AZTERLAN Metallurgicy Research Center works on advanced methods for recovering and recycling metallic materials present in the fuselage assemblies of aircrafts, in order to develop and apply welding processes that facilitate their reuse for these same aeronautical applications. This research work is being carried out within the ReINTEGRA European project.
ReINTERGRA consortium is studying different ways for recovering welded aeronautical alloys, to be reused in the same applications with minimal or no adjustments during the recycling process. Specifically, the research team focuses its efforts on the development of the dismantling and recycling processes of aircraft panels manufactured in third-generation Al-Li alloys welded by means of LBW (Laser Beam Welding) and FSW (Friction Stir Welding) techniques to stringers, manufactured in aluminium alloys, which make up the outer skeleton of aircraft.
As explained by Dr. Ana Isabel Fernández, coordinator of the ReINTEGRA project, «each joining process affects differently to the recyclability of the materials/components joined. In the case of the FSW welding technique, welding is carried out in a solid state, with the help of a sealant and with a heat transfer that is lower than that of other types of welding processes, but it covers a larger surface area of the materials joined together. In the case of the LBW technique, welding is carried out by providing one or more welding cords that melt at a very high temperature, thus meking it possible the two metal components be welded to each other».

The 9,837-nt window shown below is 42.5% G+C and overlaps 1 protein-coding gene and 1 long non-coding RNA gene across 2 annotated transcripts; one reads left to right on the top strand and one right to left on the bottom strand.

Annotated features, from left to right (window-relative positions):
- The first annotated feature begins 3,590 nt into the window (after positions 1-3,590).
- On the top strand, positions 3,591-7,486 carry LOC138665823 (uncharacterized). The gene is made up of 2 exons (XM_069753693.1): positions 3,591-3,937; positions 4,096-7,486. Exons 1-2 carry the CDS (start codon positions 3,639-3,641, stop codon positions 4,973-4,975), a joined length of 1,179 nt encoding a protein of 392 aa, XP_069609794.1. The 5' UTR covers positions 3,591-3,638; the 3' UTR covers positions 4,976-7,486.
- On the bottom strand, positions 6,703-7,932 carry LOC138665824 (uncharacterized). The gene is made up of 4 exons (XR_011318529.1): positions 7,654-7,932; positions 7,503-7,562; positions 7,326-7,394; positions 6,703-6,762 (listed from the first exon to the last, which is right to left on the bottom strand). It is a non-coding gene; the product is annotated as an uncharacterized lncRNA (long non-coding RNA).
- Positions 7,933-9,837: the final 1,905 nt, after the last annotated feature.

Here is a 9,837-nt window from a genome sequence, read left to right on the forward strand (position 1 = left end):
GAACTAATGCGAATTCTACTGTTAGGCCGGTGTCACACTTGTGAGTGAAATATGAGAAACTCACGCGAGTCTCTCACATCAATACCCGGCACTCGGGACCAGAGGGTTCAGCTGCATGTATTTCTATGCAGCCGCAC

Samples of parts welded by means of LBW without coating (top left) and painted (top right); and samples of FSW welded with no coating (below left) and painted (ibelow right)
With the aim of studying the incidence and possible incompatibilities between the manufacturing materials of the panels and stringers, the welding techniques and the elements used for welding (sealant and the wire), the ReINTEGRA team has analyzed different samples of welds obtained from various types of material combinations and processing techniques.
In the case of weldings made by LBW the team has studied the effect of the application of 4 different wires (2 widely used commercial wires and another 2 threads expressly developed in the Clean Sky2 IAWAS project for this purpose). The results of the analyses carried out have made it clear that the chemical composition of the weld cords directly affects their recycling compatibility. «We have been able to observe that the high silicon content present in one of the wires used affects negatively to the recoverability of recycled materials, making it difficult to reuse them in high-quality alloys». However, in the tests carried out to the welds made using FSW technology have demonstrated «a total compatibility for recycling». In this case, the research team has found out that «commercial Al-Li alloys can be obtained to which only small additions of some alloying elements such as Li, Mg or Ag» would have to be made.
In the words of Dr. Fernández, «it is important to keep in mind that, when we talk about compatibility for recycling, the objective of ReINTEGRA is not only to recover and reuse the base materials of the panels and stringers, but to recover them so that there is no downgrading in the starting alloy. Within ReINTEGRA we seek to achieve the chemical compositions to be as close as possible to the original ones, without generating impurities in the aluminum or losing valuable alloying elements».